The Human Rights Commission, the National Refugee Council and the National Consultative Committee on Racism and Interculturalism have called for the Minister not to penalise the children of those who are legally resident in the State for long periods pending determination of applications. Those eventually granted such protection also have a recognised right to the protection of the State under the principle of non-refoulement. The Human Rights Commission maintains there is not reasonable justification for the exclusion of children of such persons from the rights of citizenship.
I draw the Minister's attention to the commission's submission to him, where this issue is addressed. The submission states: "This exclusion is probably the most significant restriction on qualification for citizenship contained in the proposed Bill." While recognising the current six month target for processing asylum claims and the recent progress made in reducing processing times, the commission reminds the Minister:
. . . significant numbers of asylum applications are still not processed within this timeframe [and] a significant proportion of asylum seekers who are ultimately granted a declaration of refugee status are granted that declaration after appealing an initial rejection of their claim. As a result, many asylum seekers remain awaiting a final determination of the claim for extended periods of up to a number of years.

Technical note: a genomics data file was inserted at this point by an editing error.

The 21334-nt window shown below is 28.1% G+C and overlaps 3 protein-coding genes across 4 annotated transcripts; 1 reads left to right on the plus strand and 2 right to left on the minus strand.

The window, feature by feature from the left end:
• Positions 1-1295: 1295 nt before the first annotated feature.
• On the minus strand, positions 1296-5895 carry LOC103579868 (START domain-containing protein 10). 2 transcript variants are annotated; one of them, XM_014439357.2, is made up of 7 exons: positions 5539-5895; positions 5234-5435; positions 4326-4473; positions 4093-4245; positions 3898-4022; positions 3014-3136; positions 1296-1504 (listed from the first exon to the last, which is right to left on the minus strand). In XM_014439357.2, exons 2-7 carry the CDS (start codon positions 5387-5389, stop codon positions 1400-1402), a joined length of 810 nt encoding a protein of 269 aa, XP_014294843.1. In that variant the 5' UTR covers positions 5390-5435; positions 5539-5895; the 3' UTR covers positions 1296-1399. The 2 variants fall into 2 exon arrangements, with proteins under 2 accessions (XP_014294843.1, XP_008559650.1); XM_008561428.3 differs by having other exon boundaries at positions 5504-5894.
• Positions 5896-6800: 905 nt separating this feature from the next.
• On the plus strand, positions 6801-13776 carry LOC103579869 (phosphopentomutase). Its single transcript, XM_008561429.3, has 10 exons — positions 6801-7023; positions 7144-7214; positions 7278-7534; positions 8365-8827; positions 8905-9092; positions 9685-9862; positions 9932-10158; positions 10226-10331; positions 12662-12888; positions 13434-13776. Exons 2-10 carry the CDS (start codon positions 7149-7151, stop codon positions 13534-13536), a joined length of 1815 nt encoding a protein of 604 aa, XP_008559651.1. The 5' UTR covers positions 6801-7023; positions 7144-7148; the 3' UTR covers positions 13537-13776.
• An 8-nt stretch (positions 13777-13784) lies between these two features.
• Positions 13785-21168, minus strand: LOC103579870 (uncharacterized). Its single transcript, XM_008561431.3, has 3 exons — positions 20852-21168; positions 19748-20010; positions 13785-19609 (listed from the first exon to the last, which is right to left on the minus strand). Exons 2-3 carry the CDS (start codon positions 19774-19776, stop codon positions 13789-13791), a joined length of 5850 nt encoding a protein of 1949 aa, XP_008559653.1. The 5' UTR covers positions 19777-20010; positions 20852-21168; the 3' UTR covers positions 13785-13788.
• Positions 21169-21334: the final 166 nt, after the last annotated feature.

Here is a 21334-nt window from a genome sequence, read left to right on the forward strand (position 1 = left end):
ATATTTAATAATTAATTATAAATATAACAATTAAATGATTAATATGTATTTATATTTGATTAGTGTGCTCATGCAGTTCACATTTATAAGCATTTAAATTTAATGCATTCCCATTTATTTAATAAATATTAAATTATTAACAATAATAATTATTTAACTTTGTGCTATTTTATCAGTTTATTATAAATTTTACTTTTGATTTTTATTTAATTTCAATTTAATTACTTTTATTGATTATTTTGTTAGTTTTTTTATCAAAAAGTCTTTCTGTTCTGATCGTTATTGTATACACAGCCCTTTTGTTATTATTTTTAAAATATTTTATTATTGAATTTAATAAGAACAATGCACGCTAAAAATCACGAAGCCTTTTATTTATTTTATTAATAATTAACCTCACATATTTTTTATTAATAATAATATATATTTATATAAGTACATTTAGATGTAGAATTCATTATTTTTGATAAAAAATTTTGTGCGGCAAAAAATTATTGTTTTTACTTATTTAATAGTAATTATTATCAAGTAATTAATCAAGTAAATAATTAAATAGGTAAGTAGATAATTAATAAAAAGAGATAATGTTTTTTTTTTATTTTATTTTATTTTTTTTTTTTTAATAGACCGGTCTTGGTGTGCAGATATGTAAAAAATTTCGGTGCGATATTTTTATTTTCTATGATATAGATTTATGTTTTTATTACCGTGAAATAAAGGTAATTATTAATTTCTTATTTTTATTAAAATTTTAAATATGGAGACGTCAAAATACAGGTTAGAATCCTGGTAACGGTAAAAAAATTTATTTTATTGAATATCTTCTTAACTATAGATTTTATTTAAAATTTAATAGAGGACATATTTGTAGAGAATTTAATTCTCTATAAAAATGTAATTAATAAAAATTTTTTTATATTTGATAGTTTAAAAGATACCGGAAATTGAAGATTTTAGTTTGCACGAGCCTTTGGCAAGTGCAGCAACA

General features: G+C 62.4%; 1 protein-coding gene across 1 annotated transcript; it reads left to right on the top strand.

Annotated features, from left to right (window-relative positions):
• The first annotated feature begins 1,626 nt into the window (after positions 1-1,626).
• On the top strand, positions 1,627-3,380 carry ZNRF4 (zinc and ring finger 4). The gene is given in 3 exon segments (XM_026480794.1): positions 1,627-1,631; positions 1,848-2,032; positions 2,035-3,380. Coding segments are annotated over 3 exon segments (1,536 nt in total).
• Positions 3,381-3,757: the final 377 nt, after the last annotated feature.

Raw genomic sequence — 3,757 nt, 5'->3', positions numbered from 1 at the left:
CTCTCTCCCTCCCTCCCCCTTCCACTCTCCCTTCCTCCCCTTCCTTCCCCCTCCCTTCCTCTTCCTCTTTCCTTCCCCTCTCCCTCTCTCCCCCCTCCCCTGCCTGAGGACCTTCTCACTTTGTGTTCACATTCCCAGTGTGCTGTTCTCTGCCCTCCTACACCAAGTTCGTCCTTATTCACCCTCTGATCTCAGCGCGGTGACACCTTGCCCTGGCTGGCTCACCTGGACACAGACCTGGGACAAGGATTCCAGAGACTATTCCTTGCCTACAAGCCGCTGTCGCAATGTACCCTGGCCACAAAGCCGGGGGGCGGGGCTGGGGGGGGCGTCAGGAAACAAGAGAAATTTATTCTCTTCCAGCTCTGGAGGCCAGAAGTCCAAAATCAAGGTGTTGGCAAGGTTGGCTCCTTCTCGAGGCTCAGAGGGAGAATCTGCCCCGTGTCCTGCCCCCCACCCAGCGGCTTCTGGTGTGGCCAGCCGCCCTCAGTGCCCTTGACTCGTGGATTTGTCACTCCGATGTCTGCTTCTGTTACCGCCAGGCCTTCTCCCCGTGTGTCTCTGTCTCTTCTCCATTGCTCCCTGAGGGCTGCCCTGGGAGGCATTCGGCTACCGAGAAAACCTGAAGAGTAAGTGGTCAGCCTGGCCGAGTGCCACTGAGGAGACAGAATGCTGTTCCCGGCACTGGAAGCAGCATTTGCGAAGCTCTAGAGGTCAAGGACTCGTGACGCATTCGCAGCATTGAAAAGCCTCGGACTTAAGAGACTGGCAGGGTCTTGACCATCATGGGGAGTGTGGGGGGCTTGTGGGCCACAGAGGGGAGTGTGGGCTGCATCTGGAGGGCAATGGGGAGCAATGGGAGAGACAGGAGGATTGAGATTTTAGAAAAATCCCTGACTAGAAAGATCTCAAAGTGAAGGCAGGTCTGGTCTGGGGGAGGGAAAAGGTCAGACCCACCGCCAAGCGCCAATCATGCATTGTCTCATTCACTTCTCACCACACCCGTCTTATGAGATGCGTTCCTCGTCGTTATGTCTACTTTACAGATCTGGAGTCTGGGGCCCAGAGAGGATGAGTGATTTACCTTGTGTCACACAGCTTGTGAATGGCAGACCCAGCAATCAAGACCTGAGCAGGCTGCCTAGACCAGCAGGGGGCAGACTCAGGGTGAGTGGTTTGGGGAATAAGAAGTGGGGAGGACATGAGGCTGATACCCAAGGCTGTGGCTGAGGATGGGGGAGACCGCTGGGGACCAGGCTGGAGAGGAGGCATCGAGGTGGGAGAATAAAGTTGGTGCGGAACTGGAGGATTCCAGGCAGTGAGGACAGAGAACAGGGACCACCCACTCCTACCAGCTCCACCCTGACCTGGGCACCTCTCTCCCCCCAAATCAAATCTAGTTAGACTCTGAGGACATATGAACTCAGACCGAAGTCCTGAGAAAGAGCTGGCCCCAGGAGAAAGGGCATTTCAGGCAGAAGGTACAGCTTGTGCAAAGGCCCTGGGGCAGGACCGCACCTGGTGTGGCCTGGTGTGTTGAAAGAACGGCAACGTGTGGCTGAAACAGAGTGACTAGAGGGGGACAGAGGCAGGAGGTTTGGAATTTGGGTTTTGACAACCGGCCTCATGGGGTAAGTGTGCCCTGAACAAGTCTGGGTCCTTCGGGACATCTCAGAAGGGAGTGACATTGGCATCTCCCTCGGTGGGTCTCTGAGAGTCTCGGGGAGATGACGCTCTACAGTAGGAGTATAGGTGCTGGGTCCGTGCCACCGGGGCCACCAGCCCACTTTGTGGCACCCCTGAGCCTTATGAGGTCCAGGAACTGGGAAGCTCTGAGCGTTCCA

The commission reminds the Minister that "any person who is awaiting a final determination of their claim is clearly legally resident in the State and any failure to process their application in a timely fashion is ultimately the responsibility of the State and not the applicant." The commission concludes: "While it would currently be exceptional for a person to await a final determination for a period of three years . . . the vast majority of asylum claims should be processed within a three year period", as referred to in the Bill. Therefore, the exclusion in the Bill is not warranted.
With regard to the children of a parent or parents who do not fit the convention definition of a refugee but who are ultimately granted leave to remain here on humanitarian or compassionate grounds, such parents may have a legitimate fear of ill treatment. As the Human Rights Commission points out, such discretionary leave to remain in Ireland's de facto system of complementary protection exists because the Minister has not yet legislated to introduce a formal system of complementary protection, which is much needed. However, the draft Bill makes no direct reference to persons who have been granted such leave to remain for humanitarian and compassionate reasons. Therefore, such persons appear to be subject to the general residency requirement which would only begin after the leave to remain is granted as the period of time spent in an asylum process is and would be excluded.
The commission has called on the Government not to penalise the children of such applicants and, in putting my amendments, I repeat that call. How was the period of three years out of four decided upon? Why is it three years rather than, for example, four or five, or two out of four? Is there a specific reason the Government is hung up on this timespan? If so, perhaps the Minister of State will explain it to me.